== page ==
In the film, Lotus Flower predictably falls in love with the handsome foreigner she’s rescued and he in turn becomes enchanted with her exotic beauty. She strikes a pact with the ocean that has brought her this gift, vowing: “Ask of me anything in return, O Sea!” Their courtship ensues among the cherry blossoms until Carver is called back home to the United States. In his absence, Lotus Flower, who believes Carver to be her rightful husband, gives birth to a son. Several years pass before she spots him again from the shore, but she soon discovers he has returned with an American wife. Grasping the truth of her situation, Lotus Flower selflessly gives her son over to the care of Carver and his new bride so that the boy might live a better life. Then she relinquishes herself to the sea.
No one was enthusiastic about yet another version of the hackneyed Madame Butterfly saga (Mary Pickford and Norma Talmadge had already done renditions in 1915 and 1918, respectively). Upon learning of the script, Kalmus later recalled taking “a rather a dim view of the choice. It seemed a depressing story.” But all that changed once Anna May Wong entered the picture. “When I saw the early rushes,” he continued, “I realized that she was radiant in color as the girl who drowns herself in the sea.” Wong could cry buckets without the aid of glycerin tears. Plus, her bouts of emotion looked genuine.
Critics responded similarly, affronted at first by the paltry story, then swept off their feet by the young actress’s heartrending performance and the luminous, pigmented world surrounding her. “We had not dreamed that the old, old story of Mme. Butterfly could ever again wring tears from us,” Harriette Underhill wrote in her column for the New York Tribune. “The people who have made this new colored picture have done something so beautiful that it is rather awe inspiring and criticizing it is like dissecting a butterfly.”
One hundred years later, Toll of the Sea holds up as one of the silent era’s treasures. The film’s simple yet beautifully rendered mise-en-scène coupled with director Chester M. Franklin’s judicious use of close shots allow the acting to speak for itself, and when given this opportunity, Wong stuns with a virtuoso performance. Her depth of feeling is especially apparent in scenes where she, then still a child herself, embodies the loving mother with her toddler son played by child actor Baby Moran. “Miss Wong stirs in the spectator all the sympathy her part calls for, and she never repels one by an excess of theatrical ‘feeling,’” wrote Mordaunt Hall in the New York Times. “She has a difficult role, a role that is botched nine times out of ten, but hers is the tenth performance … She should be seen again and often on the screen.”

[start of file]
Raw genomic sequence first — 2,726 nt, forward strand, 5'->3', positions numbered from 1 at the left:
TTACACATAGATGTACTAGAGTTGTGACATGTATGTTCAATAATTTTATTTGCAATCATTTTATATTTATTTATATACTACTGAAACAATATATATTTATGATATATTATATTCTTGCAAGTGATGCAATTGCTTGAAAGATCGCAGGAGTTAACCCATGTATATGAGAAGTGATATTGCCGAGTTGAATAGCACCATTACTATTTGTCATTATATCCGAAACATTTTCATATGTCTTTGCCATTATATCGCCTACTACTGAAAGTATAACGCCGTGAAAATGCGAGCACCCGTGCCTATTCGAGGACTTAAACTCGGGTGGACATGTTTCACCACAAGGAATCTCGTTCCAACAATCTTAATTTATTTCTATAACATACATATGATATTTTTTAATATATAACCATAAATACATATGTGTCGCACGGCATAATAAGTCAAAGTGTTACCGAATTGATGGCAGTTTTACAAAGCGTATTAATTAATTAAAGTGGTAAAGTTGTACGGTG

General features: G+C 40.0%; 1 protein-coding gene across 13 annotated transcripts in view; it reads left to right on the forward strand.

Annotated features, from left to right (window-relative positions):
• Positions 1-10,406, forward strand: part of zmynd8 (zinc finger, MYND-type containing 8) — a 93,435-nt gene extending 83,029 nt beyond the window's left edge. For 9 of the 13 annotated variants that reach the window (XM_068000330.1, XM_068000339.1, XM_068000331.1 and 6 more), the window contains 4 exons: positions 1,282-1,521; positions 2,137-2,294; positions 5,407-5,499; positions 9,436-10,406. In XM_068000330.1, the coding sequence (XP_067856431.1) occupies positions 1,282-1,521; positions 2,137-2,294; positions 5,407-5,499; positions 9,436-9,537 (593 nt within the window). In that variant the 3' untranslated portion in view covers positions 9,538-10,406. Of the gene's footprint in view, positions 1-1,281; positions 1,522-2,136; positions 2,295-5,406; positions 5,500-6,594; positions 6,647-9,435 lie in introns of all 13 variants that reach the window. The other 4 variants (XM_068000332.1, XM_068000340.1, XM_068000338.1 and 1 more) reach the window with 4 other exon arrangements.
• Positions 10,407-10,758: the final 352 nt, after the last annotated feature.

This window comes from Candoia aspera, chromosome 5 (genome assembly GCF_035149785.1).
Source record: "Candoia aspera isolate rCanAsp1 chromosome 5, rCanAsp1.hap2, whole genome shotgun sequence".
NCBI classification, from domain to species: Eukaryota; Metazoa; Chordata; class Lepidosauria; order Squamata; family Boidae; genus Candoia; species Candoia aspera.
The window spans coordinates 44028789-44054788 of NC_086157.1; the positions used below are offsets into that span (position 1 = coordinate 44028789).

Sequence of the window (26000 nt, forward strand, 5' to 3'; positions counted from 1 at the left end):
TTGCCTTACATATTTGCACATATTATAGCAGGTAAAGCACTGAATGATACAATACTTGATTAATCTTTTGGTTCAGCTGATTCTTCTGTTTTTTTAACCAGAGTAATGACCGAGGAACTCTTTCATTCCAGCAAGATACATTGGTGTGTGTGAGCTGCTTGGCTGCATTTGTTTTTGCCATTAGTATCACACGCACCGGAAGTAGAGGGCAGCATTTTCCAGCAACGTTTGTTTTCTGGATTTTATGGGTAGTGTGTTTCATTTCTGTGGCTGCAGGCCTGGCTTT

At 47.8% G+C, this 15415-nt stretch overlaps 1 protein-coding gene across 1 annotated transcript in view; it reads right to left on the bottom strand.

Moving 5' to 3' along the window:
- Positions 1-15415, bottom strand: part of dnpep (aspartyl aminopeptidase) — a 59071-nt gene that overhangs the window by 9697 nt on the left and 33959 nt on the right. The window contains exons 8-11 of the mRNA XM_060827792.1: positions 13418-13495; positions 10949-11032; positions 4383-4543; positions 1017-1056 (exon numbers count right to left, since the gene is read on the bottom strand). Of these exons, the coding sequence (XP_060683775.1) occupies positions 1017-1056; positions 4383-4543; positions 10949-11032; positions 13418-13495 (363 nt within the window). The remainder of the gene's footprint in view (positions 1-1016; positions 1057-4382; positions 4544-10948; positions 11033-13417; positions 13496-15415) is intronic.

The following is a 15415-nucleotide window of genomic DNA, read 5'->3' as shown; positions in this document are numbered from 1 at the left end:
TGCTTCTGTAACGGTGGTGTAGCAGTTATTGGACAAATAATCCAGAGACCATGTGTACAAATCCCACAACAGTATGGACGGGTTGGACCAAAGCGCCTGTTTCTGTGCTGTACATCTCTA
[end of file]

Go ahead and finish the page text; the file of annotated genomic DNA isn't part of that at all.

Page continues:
To nearly everyone’s surprise, the film was a huge critical and commercial success. Technicolor couldn’t make prints fast enough and the film didn’t circulate to theaters following its December 1922 premiere until well into 1923. Letters of praise arrived from renowned artists Maxfield Parrish and Charles Dana Gibson. According to Kalmus, the film grossed an astounding $250,000 ($4.4 million today).
Then came the call from Douglas Fairbanks, one of the industry’s biggest stars and producers. He liked what he saw of Technicolor’s process and was interested in making a color picture (which he eventually did with 1926’s The Black Pirate).What’s more, the Chinese American actress with three credits to her name had left an impression he couldn’t shake. Fairbanks decided to cast Wong in his 1924 blockbuster hit The Thief of Bagdad, catapulting her to international fame. Despite these successes and relatively steady work, Wong had to wait another six years and sail across the Atlantic to win her next starring role in the German production Song. Hollywood, it turned out, wasn’t quite ready to see things in living color.